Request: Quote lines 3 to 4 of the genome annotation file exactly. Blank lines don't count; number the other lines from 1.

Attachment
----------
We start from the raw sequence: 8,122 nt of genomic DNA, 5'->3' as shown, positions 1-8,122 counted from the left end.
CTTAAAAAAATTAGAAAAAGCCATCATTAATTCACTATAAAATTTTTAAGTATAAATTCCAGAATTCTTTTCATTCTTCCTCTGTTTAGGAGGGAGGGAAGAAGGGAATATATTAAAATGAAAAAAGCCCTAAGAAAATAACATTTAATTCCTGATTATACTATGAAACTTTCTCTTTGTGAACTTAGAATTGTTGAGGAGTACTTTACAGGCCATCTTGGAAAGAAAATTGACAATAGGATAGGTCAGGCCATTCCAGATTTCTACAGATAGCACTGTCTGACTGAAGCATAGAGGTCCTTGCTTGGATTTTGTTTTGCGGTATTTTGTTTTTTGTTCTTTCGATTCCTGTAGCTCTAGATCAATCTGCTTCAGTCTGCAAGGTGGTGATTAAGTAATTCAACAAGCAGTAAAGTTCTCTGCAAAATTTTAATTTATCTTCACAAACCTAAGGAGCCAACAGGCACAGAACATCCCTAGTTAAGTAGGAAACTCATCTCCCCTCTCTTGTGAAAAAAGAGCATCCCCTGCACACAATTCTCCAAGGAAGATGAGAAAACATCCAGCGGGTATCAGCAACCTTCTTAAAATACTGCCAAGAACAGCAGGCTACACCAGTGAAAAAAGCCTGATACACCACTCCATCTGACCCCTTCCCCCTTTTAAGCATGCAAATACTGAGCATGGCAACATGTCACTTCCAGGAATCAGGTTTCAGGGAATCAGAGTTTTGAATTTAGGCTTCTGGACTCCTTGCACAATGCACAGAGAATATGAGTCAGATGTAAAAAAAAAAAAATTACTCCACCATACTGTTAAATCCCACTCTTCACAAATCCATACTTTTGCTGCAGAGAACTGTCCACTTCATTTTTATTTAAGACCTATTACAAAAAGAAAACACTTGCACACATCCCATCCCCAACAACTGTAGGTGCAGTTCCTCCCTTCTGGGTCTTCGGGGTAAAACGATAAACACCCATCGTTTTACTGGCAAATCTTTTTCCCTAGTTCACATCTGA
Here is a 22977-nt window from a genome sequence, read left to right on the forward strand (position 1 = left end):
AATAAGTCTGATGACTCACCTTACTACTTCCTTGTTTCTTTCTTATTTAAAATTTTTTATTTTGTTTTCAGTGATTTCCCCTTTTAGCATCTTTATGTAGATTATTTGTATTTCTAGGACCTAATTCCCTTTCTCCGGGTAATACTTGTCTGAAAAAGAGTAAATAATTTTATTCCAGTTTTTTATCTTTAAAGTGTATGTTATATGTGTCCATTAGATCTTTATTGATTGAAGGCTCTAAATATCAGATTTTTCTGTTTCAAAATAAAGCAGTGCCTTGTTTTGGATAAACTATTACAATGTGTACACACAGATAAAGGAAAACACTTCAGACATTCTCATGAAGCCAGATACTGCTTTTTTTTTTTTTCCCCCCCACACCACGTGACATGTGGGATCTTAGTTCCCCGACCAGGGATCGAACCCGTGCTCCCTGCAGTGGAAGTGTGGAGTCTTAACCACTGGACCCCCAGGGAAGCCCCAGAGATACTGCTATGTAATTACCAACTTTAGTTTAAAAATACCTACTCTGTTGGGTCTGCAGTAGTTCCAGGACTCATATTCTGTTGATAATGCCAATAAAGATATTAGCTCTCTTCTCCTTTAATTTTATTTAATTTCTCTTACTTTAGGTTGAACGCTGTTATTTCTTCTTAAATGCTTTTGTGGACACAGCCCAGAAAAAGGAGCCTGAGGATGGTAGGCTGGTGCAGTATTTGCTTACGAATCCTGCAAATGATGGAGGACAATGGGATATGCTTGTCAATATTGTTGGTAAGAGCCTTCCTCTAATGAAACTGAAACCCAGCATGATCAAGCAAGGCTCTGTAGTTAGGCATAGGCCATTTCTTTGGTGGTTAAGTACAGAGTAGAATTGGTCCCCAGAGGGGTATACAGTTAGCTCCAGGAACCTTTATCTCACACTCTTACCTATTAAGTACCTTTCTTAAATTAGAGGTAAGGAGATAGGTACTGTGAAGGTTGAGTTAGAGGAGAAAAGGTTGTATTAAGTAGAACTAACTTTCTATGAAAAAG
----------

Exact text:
Here is a 22977-nt window from a genome sequence, read left to right on the forward strand (position 1 = left end):
AATAAGTCTGATGACTCACCTTACTACTTCCTTGTTTCTTTCTTATTTAAAATTTTTTATTTTGTTTTCAGTGATTTCCCCTTTTAGCATCTTTATGTAGATTATTTGTATTTCTAGGACCTAATTCCCTTTCTCCGGGTAATACTTGTCTGAAAAAGAGTAAATAATTTTATTCCAGTTTTTTATCTTTAAAGTGTATGTTATATGTGTCCATTAGATCTTTATTGATTGAAGGCTCTAAATATCAGATTTTTCTGTTTCAAAATAAAGCAGTGCCTTGTTTTGGATAAACTATTACAATGTGTACACACAGATAAAGGAAAACACTTCAGACATTCTCATGAAGCCAGATACTGCTTTTTTTTTTTTTCCCCCCCACACCACGTGACATGTGGGATCTTAGTTCCCCGACCAGGGATCGAACCCGTGCTCCCTGCAGTGGAAGTGTGGAGTCTTAACCACTGGACCCCCAGGGAAGCCCCAGAGATACTGCTATGTAATTACCAACTTTAGTTTAAAAATACCTACTCTGTTGGGTCTGCAGTAGTTCCAGGACTCATATTCTGTTGATAATGCCAATAAAGATATTAGCTCTCTTCTCCTTTAATTTTATTTAATTTCTCTTACTTTAGGTTGAACGCTGTTATTTCTTCTTAAATGCTTTTGTGGACACAGCCCAGAAAAAGGAGCCTGAGGATGGTAGGCTGGTGCAGTATTTGCTTACGAATCCTGCAAATGATGGAGGACAATGGGATATGCTTGTCAATATTGTTGGTAAGAGCCTTCCTCTAATGAAACTGAAACCCAGCATGATCAAGCAAGGCTCTGTAGTTAGGCATAGGCCATTTCTTTGGTGGTTAAGTACAGAGTAGAATTGGTCCCCAGAGGGGTATACAGTTAGCTCCAGGAACCTTTATCTCACACTCTTACCTATTAAGTACCTTTCTTAAATTAGAGGTAAGGAGATAGGTACTGTGAAGGTTGAGTTAGAGGAGAAAAGGTTGTATTAAGTAGAACTAACTTTCTATGAAAAAG